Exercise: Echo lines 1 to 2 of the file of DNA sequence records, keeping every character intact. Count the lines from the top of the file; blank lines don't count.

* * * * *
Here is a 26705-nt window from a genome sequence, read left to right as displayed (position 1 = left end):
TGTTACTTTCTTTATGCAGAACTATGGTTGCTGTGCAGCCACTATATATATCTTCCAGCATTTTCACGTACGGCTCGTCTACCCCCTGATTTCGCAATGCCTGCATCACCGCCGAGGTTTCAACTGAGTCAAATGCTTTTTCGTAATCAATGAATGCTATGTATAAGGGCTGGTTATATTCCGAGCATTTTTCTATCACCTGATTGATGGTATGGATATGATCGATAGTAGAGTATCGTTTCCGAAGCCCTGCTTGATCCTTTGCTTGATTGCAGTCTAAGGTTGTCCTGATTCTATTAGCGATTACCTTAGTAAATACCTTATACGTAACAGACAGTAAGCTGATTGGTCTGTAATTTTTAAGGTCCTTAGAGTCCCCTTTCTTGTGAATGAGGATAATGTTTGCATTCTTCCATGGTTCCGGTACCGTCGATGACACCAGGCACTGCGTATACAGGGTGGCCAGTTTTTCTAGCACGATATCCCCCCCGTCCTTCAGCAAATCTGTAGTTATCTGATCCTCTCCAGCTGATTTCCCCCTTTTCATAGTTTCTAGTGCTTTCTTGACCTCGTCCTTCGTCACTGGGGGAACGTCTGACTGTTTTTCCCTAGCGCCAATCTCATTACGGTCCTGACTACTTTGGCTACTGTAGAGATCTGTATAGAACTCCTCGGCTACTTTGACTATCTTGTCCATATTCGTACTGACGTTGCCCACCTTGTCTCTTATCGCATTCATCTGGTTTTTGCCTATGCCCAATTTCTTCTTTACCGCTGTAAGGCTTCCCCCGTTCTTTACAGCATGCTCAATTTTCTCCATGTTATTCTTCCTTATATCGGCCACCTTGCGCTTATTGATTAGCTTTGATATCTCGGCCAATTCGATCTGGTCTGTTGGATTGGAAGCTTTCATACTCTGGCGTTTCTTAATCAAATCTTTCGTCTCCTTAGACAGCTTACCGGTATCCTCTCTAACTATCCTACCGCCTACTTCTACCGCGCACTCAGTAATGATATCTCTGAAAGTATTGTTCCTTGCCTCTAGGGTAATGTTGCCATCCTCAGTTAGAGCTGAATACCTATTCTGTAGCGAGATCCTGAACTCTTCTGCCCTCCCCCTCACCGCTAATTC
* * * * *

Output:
Here is a 26705-nt window from a genome sequence, read left to right as displayed (position 1 = left end):
TGTTACTTTCTTTATGCAGAACTATGGTTGCTGTGCAGCCACTATATATATCTTCCAGCATTTTCACGTACGGCTCGTCTACCCCCTGATTTCGCAATGCCTGCATCACCGCCGAGGTTTCAACTGAGTCAAATGCTTTTTCGTAATCAATGAATGCTATGTATAAGGGCTGGTTATATTCCGAGCATTTTTCTATCACCTGATTGATGGTATGGATATGATCGATAGTAGAGTATCGTTTCCGAAGCCCTGCTTGATCCTTTGCTTGATTGCAGTCTAAGGTTGTCCTGATTCTATTAGCGATTACCTTAGTAAATACCTTATACGTAACAGACAGTAAGCTGATTGGTCTGTAATTTTTAAGGTCCTTAGAGTCCCCTTTCTTGTGAATGAGGATAATGTTTGCATTCTTCCATGGTTCCGGTACCGTCGATGACACCAGGCACTGCGTATACAGGGTGGCCAGTTTTTCTAGCACGATATCCCCCCCGTCCTTCAGCAAATCTGTAGTTATCTGATCCTCTCCAGCTGATTTCCCCCTTTTCATAGTTTCTAGTGCTTTCTTGACCTCGTCCTTCGTCACTGGGGGAACGTCTGACTGTTTTTCCCTAGCGCCAATCTCATTACGGTCCTGACTACTTTGGCTACTGTAGAGATCTGTATAGAACTCCTCGGCTACTTTGACTATCTTGTCCATATTCGTACTGACGTTGCCCACCTTGTCTCTTATCGCATTCATCTGGTTTTTGCCTATGCCCAATTTCTTCTTTACCGCTGTAAGGCTTCCCCCGTTCTTTACAGCATGCTCAATTTTCTCCATGTTATTCTTCCTTATATCGGCCACCTTGCGCTTATTGATTAGCTTTGATATCTCGGCCAATTCGATCTGGTCTGTTGGATTGGAAGCTTTCATACTCTGGCGTTTCTTAATCAAATCTTTCGTCTCCTTAGACAGCTTACCGGTATCCTCTCTAACTATCCTACCGCCTACTTCTACCGCGCACTCAGTAATGATATCTCTGAAAGTATTGTTCCTTGCCTCTAGGGTAATGTTGCCATCCTCAGTTAGAGCTGAATACCTATTCTGTAGCGAGATCCTGAACTCTTCTGCCCTCCCCCTCACCGCTAATTC